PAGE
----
What is it about a building on fire that’s so fascinating? A warehouse in Granite City, Illinois, was on fire most of the day and the TV crews were all over it. Fire and smoke make good visuals, especially from “EyeInTheSkyViewChopper” or whatever they call it. In most shots, you could see people gathered around who had nothing to do with the warehouse — they just wanted to watch as the flames went up and the building went down.
When I was a kid, they built a luxury apartment building up the hill from where we lived. Not long after it opened and tenants moved in, the thing was on fire. That was the day I learned the meaning of the word “engulfed.” Within minutes, every kid in the neighborhood was on that hillside watching as firemen (there were no women on the job then) battled the blaze. We sat there for a couple of hours watching the inferno, as it consumed apartment after apartment, floor after floor. Windows popped out, blinds melted before our eyes, and smoke stretched to the sky in every direction. I swear the bricks seemed to glow with the heat. Every once in awhile, someone would say, “wow, I’m glad I don’t live there” or “those poor people.” But for the most part our reaction was, “This is so cool — a big fire, right here in our neighborhood.” We couldn’t take our eyes off it.
Maybe it’s instinctive in the human spirit; Prometheus lives inside us, or something like that. Why is a room full of lit candles so much more romantic, a jack-o-lantern so phony with a light bulb, a gas street lamp somehow more heartwarming? If Jeff Probst were here, he’d remind us that fire is life.
Next time you’re at someone’s house with the fireplace going, see how everyone seems drawn to it. They’re mesmerized by the flames, unable to so much as blink, like Ashton Kutcher on that first great date with Demi Moore. You see it at a campfire or bonfire on a beach. People gather around as if they’re paying homage to the fire deity. Maybe those Texas A&M fans weren’t really cheering for their football team, but for another huge log glowing orange.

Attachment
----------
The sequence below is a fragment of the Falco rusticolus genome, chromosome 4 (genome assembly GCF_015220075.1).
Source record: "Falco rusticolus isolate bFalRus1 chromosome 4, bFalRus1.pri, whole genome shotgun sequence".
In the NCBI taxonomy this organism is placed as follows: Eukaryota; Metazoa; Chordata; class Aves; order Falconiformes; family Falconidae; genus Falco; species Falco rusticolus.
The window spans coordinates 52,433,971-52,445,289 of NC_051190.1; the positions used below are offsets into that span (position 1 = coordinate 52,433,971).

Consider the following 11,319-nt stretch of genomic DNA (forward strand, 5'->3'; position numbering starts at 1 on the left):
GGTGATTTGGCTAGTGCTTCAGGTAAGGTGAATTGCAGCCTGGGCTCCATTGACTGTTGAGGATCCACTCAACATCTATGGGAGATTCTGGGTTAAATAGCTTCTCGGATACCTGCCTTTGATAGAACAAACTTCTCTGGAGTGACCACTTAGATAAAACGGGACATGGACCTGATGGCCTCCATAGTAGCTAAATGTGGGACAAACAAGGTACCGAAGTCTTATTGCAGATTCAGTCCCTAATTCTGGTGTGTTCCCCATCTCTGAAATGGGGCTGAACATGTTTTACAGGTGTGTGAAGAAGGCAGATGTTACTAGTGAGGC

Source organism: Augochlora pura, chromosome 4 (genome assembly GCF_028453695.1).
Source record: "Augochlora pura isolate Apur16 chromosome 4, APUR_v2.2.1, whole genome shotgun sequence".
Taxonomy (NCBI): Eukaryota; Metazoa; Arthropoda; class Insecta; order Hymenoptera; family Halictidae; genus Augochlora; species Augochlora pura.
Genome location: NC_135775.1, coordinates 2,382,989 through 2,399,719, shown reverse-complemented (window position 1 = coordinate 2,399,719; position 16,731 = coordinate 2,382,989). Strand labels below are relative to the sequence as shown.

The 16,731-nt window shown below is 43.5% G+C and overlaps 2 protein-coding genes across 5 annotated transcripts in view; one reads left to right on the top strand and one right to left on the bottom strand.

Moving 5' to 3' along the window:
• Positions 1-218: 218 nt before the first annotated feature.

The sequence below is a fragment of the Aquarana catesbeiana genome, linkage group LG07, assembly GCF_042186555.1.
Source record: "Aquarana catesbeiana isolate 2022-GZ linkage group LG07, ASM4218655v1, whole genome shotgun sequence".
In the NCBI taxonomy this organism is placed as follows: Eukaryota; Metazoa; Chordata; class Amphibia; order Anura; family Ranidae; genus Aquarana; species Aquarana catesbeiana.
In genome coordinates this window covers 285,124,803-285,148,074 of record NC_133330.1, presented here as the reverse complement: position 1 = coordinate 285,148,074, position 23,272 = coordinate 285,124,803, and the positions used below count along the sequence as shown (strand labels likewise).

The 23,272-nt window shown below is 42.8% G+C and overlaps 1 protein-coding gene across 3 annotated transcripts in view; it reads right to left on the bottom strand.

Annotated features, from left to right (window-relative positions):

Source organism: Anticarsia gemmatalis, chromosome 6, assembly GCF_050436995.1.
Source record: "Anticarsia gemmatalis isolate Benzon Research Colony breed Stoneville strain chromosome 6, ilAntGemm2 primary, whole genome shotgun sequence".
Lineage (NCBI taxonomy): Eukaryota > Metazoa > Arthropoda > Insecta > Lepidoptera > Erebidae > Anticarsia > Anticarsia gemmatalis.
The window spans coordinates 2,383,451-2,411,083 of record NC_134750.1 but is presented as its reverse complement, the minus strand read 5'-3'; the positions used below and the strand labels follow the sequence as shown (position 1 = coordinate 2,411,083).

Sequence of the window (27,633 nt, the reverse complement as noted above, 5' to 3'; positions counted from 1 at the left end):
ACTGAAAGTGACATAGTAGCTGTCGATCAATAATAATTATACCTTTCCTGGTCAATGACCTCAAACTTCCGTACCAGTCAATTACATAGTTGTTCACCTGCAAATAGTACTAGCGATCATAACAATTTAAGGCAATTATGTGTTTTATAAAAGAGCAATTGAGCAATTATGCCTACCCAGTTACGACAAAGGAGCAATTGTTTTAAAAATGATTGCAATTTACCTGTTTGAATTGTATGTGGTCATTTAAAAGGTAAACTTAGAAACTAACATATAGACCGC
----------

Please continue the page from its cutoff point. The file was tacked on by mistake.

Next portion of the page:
In 1980, I lost an apartment to a fire (I realize as I type this that it’s going to look like I’m some sort of arson carrier, but this one was an electrical short that started two floors away while I wasn’t even there). Being a 22-year-old single guy, I didn’t have a lot of stuff, but what I did have was gone. Naturally, I didn’t have tenant insurance — the premiums would have cost more than my stuff — so I lost everything. At that point, “everything” meant my clothes, a stereo, a bed, a table, and about a dozen milk crates which doubled as a place for my records and my laundry.
Still, at midnight, there I was, standing in the street watching firemen spraying water on the flames shooting out of where my bedroom used to be. I stayed until they left, and then I cried.
Mostly, it was because I didn’t have a place to live and had to start over again. But a little part of me probably was sorry that the fire had been extinguished, and the show was over.